East Africa

Uganda: Rakai rejects 6,000 Rwanda refugees

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At the beginning of the year, Corporal Castrol Echim was sent to Rakai along with 150 Field force unit (FFU) personnel to secure Sango Bay land that government was planning to allocate to investors.

Echim is a nursing officer by training, and his deployment in Sango Bay was primarily to nurse the FFU officers. But he now seems to attend to more Rwandan immigrants, recently expelled from Tanzania than FFU officers.

The role of this police unit has also changed from keeping away settlers to receiving more of them pouring in from Tanzania. By Saturday, the settlers had exceeded 6,000, after the department of Disaster Preparedness in the Office of the Prime Minister (OPM) reportedly brought in 4,000 more.

The deportees were dumped by the Tanzanian authorities at the Kikagati border point in Isingiro district. The new arrivals joined an earlier group of about 2,050 resettled at Sango Bay two months ago.

But Rakai district leaders have protested against the government’s decision to bring in more settlers.

“OPM was not prepared for these people because they were brought with almost nothing,” said Benon Robert Mugabi, the Rakai district chairman, on Sunday.

“So, they want the district to divert its meagre resources to the care of the refugees, which we have refused.”

The OPM started driving in new settlers on October 29. They came from the villages of Rwenkuba, Nyakayojo and Nyarubungo, along the border in the Kagera region.

“In total they are about 1,351 families and to each, OPM gave 6kg of maize flour and 4kg of beans. How do they expect these people to survive unless they are telling them to descend on our people’s plantations and steal their food crops?” Mugabi said.

Health trap

Accessing health services has become a nightmare for the deportees. A makeshift clinic set up by the police in the camp is short of supplies and personnel. Being the only health worker at the clinic, Echim is on duty all the time, seeing more than 80 people a day, with varying ailments.

“I’m overwhelmed by the numbers. In one day, I get about 70 to 80 patients but I don’t have enough drugs,” Echim told The Observer last weekend.

The OPM had asked the district leadership to share some of the drugs at its health facilities with the makeshift clinic in the camp, but this has been rejected by the Rakai authorities.

“Our health facilities are also short of drugs and most of the facilities there are wanting. Before deciding to bring these people here, they [government] should have done some serious preparation because how shall we make up for the drug shortage if we give away the little we have in our hospitals?” Mugabi said.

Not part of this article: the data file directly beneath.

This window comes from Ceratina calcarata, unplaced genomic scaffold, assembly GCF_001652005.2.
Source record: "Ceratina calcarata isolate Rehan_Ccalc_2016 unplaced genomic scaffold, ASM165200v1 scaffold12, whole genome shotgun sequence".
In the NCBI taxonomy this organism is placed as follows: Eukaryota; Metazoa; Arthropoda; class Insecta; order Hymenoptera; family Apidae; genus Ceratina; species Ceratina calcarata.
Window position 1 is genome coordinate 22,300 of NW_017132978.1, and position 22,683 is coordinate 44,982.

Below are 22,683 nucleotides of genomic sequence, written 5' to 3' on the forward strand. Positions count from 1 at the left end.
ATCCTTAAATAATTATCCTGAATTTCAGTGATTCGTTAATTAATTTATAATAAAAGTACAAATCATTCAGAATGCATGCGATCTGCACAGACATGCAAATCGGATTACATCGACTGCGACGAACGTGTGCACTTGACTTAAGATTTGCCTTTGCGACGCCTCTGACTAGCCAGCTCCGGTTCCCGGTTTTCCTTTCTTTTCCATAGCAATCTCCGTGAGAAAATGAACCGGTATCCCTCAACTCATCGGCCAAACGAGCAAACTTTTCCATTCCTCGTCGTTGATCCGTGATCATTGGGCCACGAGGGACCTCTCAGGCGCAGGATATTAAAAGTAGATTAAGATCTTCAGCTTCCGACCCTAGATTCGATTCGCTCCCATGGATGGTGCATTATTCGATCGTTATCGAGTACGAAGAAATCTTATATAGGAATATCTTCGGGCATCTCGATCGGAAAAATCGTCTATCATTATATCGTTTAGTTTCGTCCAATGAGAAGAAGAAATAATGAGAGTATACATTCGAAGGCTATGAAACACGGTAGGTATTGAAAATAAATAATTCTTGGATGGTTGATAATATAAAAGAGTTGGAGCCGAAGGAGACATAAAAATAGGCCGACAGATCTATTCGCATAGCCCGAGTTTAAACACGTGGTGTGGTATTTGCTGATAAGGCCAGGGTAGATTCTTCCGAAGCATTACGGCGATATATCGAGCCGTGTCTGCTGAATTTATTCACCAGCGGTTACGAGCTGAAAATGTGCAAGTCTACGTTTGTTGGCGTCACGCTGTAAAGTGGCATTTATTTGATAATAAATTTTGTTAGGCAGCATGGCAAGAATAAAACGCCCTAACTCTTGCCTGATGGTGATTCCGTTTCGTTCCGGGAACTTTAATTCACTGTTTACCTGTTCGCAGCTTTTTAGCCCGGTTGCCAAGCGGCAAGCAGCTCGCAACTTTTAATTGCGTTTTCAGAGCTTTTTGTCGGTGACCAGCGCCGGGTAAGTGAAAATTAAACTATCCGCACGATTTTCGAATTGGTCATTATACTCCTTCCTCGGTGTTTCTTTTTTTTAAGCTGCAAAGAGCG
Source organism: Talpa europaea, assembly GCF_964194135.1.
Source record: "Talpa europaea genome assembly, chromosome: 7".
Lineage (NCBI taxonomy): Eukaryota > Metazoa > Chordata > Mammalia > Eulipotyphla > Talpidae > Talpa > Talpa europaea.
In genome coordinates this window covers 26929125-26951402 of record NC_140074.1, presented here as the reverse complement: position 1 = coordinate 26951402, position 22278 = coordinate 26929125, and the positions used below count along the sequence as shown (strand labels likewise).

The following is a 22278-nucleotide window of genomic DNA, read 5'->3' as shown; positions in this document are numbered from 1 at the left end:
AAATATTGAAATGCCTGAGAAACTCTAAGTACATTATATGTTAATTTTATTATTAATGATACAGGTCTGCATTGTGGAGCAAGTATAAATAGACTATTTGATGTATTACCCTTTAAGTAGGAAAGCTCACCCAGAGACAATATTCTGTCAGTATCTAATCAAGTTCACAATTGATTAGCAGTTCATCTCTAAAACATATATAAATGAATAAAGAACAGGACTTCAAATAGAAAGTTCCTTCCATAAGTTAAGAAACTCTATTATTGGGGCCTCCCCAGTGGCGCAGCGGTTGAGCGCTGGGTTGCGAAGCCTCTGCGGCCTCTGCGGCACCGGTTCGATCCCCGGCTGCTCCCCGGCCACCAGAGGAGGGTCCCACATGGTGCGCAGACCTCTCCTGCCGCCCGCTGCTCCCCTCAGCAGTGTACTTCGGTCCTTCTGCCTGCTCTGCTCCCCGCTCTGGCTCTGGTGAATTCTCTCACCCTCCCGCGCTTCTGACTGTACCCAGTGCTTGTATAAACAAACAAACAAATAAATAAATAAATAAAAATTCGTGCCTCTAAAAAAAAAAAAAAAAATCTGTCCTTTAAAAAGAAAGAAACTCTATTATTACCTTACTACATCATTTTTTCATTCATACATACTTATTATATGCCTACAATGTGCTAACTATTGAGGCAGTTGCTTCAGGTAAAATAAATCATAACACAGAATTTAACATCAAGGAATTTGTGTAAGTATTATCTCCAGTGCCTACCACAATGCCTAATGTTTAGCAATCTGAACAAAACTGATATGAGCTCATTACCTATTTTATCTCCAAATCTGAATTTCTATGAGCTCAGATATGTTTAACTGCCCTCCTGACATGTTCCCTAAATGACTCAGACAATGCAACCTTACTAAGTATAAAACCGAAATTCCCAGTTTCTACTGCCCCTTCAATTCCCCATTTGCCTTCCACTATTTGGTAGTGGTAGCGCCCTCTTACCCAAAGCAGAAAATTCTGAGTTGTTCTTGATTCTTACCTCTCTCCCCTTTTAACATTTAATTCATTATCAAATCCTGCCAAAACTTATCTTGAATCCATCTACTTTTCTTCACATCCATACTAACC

By Saturday, the situation had become dire with at least eight cases, including Betina Busingye, a new mother, referred to Kakuuto health centre IV. Busingye says she was picked from a hospital bed after a caesarean section, and deported by the Tanzanian authorities, along with her baby.

“When the ultimatum they [Tanzanian authorities] gave us elapsed, they rounded us up and deported us. There was no chance for us to get back to our relatives or be allowed to pick a few belongings to come with,” she said.

There are fears of more disease outbreaks in the camp given the poor conditions. The OPM has indicated that Sango Bay is only a transitory camp where the settlers would be kept for a short while.

District leaders want the government to state clearly, how long the refugees are to remain in Rakai. They insist the Rwandans should not stay for longer than three months.

A longer stay, some fear, could jeopardize the area’s investment opportunities after a UK-based investment group agreed to construct an air- cargo handling facility at Sango Bay.

“Besides, the locals can no longer graze their cattle because all the land is now occupied by the refugees. We also fear that since they came with unvaccinated animals, they may infect local animals and in the end cattle markets will be closed,” Mugabi added.

According to Godfrey Maate, the FFU commander in Sango Bay, some of the entrants are Ugandans, mainly Bakiga who settled in Tanzania between 30 to 50 years ago.

“Not all of them are Rwandans, some of them went from Kabale and settled in Tanzania and we can’t call them refugees but returnees,” Maate said.

Kakuuto MP Mathias Kasamba told The Observer that parliament would intervene. On Wednesday, Kasamba brought the issue to the attention of the House, with the government now expected to respond.

The assistant commissioner for disaster preparedness in OPM, Gerald Menha, who oversaw the relocation of the refugees, declined to speak to The Observer.



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